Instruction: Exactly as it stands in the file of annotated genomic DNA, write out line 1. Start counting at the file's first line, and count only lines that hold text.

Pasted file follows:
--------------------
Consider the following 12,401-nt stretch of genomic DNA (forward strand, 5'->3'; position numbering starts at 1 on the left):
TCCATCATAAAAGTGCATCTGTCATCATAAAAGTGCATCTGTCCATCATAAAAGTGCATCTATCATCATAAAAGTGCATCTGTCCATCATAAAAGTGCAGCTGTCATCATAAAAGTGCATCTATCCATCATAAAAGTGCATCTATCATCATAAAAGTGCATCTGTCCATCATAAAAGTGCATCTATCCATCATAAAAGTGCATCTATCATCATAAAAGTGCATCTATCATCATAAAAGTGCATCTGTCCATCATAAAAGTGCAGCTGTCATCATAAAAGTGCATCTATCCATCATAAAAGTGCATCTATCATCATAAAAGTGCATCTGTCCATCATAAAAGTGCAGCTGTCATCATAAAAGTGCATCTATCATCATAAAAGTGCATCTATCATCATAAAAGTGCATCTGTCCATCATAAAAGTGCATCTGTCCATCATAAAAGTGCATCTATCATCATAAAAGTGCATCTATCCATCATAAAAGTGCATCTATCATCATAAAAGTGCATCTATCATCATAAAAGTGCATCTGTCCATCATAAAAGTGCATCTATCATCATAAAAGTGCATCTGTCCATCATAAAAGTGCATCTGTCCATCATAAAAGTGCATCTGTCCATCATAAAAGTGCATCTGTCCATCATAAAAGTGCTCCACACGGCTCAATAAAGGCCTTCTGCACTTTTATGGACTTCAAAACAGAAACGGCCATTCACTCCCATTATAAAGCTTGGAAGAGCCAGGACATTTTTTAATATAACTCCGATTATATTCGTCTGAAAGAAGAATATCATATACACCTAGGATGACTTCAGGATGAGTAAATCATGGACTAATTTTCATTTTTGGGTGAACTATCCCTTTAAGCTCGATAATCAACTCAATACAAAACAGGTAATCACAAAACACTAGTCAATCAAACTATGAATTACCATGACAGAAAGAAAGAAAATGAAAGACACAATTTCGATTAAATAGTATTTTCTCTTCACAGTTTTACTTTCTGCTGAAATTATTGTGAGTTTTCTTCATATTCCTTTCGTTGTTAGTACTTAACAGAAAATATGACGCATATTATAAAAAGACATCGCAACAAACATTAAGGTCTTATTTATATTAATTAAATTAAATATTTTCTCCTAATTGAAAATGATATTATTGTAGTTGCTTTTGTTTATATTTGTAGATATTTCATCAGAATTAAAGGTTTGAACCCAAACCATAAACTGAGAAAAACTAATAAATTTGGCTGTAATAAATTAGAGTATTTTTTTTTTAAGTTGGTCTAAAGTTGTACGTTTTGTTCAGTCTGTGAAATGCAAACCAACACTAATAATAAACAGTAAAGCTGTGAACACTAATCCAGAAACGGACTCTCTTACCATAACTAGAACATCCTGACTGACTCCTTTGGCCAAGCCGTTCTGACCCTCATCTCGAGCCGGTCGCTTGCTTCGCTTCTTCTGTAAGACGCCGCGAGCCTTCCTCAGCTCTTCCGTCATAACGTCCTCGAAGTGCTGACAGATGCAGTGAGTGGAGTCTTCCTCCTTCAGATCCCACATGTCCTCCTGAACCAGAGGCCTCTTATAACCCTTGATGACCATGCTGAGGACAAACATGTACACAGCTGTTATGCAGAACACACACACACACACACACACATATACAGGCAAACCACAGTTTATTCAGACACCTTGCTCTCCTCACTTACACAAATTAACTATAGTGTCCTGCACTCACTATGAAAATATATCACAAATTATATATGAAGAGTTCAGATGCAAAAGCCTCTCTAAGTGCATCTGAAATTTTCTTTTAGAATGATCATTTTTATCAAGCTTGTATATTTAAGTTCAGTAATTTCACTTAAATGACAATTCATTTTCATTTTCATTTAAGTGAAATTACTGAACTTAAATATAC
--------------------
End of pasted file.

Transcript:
Consider the following 12,401-nt stretch of genomic DNA (forward strand, 5'->3'; position numbering starts at 1 on the left):